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Since when is 'Last Place' a Sign of Success?

Since when is ‘Last Place’ a Sign of Success?

Dr Pita Sharples, Co-leader, Maori Party

Friday 12 May 2006

A release from Maori Affairs Minister, Parekura Horomia, stating he was “pleased” with new unemployment figures and that “8.6 per cent is a significant improvement” was greeted with dismay by Dr Pita Sharples, Co-leader of the Maori Party.

The Household Labour Survey released new figures (yesterday) confirming unemployment rates of 3.2% for European/Päkehä; 7.8% for ‘other’; 7.6% for Pasifika peoples and sitting on the highest rate, again, Maori at 8.7%.

“We have to stop settling for the crumbs” stated Dr Sharples. “The Maori Affairs Minister talks about a ‘Maori Potential framework’ and yet he celebrates the fact that Maori are still unemployed at rates far higher than any other ethnic group in this country, indeed, almost three times as high as for Pakeha”.

The Household Labour Force Survey has also released new figures which reveal Maori are earning on average, four dollars an hour less than non-Maori (the average hourly earnings for Maori full-time wage/salary earners are $16.89 in comparison to European $20.83).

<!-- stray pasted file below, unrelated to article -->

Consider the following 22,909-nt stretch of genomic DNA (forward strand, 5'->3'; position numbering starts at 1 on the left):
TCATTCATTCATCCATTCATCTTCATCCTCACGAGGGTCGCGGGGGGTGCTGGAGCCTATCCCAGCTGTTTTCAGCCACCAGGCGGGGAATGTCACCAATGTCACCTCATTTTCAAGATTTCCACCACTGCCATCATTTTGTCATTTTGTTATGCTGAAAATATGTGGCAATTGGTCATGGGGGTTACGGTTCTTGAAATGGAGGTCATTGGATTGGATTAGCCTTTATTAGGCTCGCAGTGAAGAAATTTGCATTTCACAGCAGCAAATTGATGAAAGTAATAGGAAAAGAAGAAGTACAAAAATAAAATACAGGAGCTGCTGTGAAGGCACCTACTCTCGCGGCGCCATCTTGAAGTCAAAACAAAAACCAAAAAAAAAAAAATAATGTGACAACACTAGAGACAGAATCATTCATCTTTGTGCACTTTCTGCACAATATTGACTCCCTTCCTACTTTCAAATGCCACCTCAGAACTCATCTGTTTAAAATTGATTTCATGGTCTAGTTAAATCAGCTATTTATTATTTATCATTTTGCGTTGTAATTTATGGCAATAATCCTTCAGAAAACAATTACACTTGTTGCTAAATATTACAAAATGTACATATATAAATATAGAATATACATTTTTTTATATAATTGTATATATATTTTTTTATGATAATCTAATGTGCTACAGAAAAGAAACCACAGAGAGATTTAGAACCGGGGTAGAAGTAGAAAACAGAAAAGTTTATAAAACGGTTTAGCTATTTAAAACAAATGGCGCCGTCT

“We know, that internationally, the reputation and experience of tangata whenua as entrepreneurs is world-class” stated Dr Sharples.

“The Maori Party is tired of the endless disparities being recorded in such vital indicators as employment, unemployment and income” stated Dr Sharples.

“We would urge the Minister of Maori Affairs to lift his sights higher, and to stop, settling, for second-best, or in this case, last place”.

“The Maori Party believes in the potential of Maori to earn the same as any other New Zealander, to enjoy full employment, and to experience the obvious economic benefits that come with an improved position. That would be something that we can all celebrate” concluded Dr Sharples.


ENDS

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